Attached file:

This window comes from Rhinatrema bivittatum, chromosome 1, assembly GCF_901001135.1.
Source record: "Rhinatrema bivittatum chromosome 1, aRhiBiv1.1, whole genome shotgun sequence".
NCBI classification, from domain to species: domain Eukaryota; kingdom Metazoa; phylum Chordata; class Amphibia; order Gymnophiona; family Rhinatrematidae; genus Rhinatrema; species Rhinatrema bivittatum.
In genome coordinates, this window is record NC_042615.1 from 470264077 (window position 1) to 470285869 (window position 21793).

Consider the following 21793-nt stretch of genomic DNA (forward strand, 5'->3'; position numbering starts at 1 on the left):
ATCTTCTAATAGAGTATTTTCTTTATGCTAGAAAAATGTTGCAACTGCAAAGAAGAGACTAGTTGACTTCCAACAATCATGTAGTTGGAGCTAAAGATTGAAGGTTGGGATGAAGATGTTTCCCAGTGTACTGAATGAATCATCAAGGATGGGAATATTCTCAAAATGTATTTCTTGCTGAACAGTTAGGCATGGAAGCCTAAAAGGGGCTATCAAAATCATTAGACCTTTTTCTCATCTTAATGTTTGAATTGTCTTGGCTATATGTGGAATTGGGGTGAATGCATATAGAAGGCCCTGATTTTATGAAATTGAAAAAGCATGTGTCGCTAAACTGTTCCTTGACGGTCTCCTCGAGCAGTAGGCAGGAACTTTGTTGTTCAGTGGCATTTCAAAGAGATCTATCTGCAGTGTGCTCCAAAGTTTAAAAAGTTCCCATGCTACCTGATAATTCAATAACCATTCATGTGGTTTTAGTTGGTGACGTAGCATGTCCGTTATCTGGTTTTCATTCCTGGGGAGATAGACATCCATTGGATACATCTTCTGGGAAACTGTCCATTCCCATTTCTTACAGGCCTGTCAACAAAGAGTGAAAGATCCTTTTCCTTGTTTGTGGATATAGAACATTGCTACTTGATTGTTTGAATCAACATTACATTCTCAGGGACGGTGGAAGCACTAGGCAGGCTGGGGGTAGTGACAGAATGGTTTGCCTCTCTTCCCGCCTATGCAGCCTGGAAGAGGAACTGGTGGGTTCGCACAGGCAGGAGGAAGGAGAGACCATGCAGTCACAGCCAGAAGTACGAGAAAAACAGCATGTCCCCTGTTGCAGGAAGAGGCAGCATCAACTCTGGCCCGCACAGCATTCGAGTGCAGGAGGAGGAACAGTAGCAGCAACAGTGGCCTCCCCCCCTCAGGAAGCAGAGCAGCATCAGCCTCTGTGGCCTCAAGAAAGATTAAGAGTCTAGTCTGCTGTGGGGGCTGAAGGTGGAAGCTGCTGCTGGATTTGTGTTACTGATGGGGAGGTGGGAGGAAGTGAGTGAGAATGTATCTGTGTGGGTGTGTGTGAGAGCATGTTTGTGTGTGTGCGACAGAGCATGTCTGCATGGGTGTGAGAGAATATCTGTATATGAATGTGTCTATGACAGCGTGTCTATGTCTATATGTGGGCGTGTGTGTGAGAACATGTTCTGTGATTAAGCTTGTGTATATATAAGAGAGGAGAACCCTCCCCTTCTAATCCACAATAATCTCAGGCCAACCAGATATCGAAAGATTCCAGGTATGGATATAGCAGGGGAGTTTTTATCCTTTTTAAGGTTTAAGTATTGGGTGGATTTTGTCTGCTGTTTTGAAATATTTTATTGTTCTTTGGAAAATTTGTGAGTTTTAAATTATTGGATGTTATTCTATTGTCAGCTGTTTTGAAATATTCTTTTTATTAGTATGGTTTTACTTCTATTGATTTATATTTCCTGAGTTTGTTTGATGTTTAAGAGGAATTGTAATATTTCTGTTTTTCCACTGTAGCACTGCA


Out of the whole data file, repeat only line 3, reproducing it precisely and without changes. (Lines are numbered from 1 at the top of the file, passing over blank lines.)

NCBI classification, from domain to species: domain Eukaryota; kingdom Metazoa; phylum Chordata; class Amphibia; order Gymnophiona; family Rhinatrematidae; genus Rhinatrema; species Rhinatrema bivittatum.